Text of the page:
How to Get Your B2B Sales Team to Actually Use Your Content

September 5, 2019

whole brain marketing blog author


Posted by Nicole Mertes

Marketers, you'd better sit down for this. Remember all that content you created? The blogs? The eBooks? The case studies?

Only 20% of salespeople actually use content to engage prospects and clients.

How’s that for a kick in the gut? If this doesn't surprise you, maybe you're one of the few companies where its sales and marketing departments are aligned with a systematic, disciplined approach to creating and using great sales content to drive sales. You’re a well-oiled machine.

But chances are, you're part of a marketing team that sighs when reading that statistic, realizing it hits too close to home and you desperately want to fix it.  

The reality is that while most B2B marketing departments produce content, they lack either a structured approach and/or productive collaboration with the sales team to create something meaningful and with purpose. After all, if sales is involved in creating the content, they’ll be more likely to use it.

What is Sales Content?  

Sales content could mean something different to different people, so let's start with the definition and break it down into two different types — internal and external. 

Internal content for Sales could be anything from training aids that help your reps learn about their company, products and processes, to tools used during the sales process. Internal sales content examples include:

  • Sales playbooks
  • Positioning statements
  • Questions to ask during different phases of the sales cycle
  • Objection handling tip sheets
  • Email templates
  • Call scripts
  • Training videos
  • Proposal templates
  • And more

These types of content are used behind-the-scenes of the sales process.

External content is shared with buyers with the goal of progressing them more quickly through the buying process toward a purchase decision. This content is designed to make the sales process more effective and efficient for the salesperson and the buyer. For example, a salesperson may send a potential buyer that is considering several vendors a few case studies that illustrate the success they've had with similar clients.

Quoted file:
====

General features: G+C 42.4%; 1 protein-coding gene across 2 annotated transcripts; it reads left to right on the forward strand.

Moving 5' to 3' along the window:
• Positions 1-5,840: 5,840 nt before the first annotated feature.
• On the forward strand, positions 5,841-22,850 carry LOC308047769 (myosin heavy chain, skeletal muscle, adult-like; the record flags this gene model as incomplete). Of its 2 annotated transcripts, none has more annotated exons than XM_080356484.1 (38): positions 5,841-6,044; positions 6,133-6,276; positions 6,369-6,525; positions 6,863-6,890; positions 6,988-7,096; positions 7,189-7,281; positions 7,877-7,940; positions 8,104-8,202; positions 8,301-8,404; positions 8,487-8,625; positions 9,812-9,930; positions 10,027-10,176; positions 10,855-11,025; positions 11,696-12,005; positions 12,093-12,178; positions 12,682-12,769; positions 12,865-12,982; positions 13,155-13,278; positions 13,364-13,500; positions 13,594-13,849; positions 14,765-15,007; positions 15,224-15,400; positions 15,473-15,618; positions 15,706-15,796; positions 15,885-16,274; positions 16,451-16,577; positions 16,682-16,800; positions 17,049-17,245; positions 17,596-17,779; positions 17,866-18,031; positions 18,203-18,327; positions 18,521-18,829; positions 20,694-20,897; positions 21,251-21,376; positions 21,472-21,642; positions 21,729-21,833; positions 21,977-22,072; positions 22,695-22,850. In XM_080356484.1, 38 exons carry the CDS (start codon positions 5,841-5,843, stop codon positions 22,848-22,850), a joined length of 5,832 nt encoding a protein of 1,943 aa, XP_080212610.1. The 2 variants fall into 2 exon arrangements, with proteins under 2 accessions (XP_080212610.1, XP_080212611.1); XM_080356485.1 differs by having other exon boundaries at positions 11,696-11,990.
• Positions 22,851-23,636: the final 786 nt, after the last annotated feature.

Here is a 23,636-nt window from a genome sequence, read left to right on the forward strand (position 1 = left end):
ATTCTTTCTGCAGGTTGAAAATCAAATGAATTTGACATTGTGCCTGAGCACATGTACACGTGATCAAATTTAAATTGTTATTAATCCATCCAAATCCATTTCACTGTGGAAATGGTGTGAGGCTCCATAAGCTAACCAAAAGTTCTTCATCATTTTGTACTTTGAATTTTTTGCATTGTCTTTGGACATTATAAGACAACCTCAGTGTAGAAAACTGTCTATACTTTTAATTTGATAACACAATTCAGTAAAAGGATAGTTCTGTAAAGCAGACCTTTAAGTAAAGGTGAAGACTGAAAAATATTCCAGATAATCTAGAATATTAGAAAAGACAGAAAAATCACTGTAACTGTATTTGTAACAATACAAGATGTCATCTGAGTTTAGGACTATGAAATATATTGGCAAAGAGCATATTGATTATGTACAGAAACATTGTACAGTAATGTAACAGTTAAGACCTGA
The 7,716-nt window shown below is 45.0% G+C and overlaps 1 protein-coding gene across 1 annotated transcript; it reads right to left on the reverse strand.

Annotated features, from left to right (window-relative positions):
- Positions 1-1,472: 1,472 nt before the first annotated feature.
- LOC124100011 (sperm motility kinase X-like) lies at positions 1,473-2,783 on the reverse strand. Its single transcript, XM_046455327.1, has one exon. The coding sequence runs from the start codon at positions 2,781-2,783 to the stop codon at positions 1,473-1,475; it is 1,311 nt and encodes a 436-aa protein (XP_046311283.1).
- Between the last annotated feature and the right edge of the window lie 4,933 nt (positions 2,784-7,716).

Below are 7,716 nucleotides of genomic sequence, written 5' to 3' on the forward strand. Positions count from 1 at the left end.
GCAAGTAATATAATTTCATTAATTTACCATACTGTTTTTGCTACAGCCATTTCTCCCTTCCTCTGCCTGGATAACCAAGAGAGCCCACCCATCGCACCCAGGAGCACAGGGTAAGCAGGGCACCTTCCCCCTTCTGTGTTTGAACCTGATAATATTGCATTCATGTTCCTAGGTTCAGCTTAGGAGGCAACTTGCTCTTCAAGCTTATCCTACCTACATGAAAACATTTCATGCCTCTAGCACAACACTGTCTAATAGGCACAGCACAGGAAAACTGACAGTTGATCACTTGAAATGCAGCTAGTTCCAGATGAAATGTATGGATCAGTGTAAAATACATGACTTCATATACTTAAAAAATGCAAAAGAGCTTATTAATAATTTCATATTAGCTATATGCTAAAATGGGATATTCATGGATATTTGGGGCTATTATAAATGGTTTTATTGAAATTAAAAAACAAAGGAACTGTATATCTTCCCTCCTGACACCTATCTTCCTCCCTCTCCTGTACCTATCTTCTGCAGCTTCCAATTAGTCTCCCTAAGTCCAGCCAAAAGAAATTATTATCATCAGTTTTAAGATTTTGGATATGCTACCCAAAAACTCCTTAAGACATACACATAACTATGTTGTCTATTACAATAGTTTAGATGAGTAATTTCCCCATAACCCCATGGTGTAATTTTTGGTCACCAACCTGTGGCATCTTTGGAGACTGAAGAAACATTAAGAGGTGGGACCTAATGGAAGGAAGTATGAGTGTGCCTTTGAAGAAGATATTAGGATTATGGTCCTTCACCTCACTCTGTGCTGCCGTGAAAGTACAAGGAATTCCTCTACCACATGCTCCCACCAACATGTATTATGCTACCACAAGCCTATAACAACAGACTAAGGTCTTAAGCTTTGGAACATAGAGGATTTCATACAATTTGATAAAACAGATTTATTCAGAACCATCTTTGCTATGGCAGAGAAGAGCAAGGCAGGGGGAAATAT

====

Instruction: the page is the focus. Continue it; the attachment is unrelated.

There are many types of sales content that could be beneficial during the sales process including:

  • eBooks
  • White papers
  • Web pages
  • Videos
  • Webinars
  • Case studies
  • Testimonials
  • Research
  • Presentations
  • Assessments
  • Cost Calculators
  • Links to other content or FAQs
  • Blog posts
  • Social media posts
  • And more

RELATED: Every Resource You Ever Wanted to Create Great B2B Videos

Why Do You Need Sales Content?

If the content generated by your marketing team isn't being used by your Sales team, or there's simply a lack of it, it's probably time to add an effective sales enablement initiative to your priority list. 

Sales and marketing alignment is fundamental to a sales organization’s success. But maybe you’re struggling to convince others how an inbound sales methodology and a content strategy can help move leads down the sales funnel. 

Sit down with your sales team to talk through these four major benefits of a sales enablement strategy and how it can help them more effectively close more deals:

1. Drive More Sales 

While marketing has the capabilities and expertise to produce great content and sales has the field knowledge and customer interaction to fuel marketing with great content ideas, it's common to find these two departments misaligned. A surprising number of sales managers don’t believe content marketing drives sales or motivates customers to buy.

If that's the case for your organization, start by collaborating with sales to create remarkable content. Learn the top content opportunities to help your sales team close more sales and tailor the content for each stage of the buying cycle and your sales process. You also need to tailor the content somewhat to your sales team and equip them to use it. Summarize the key points of each content piece for the sales team — a few bullet points will provide context and help sales quickly know which content is appropriate for a prospect.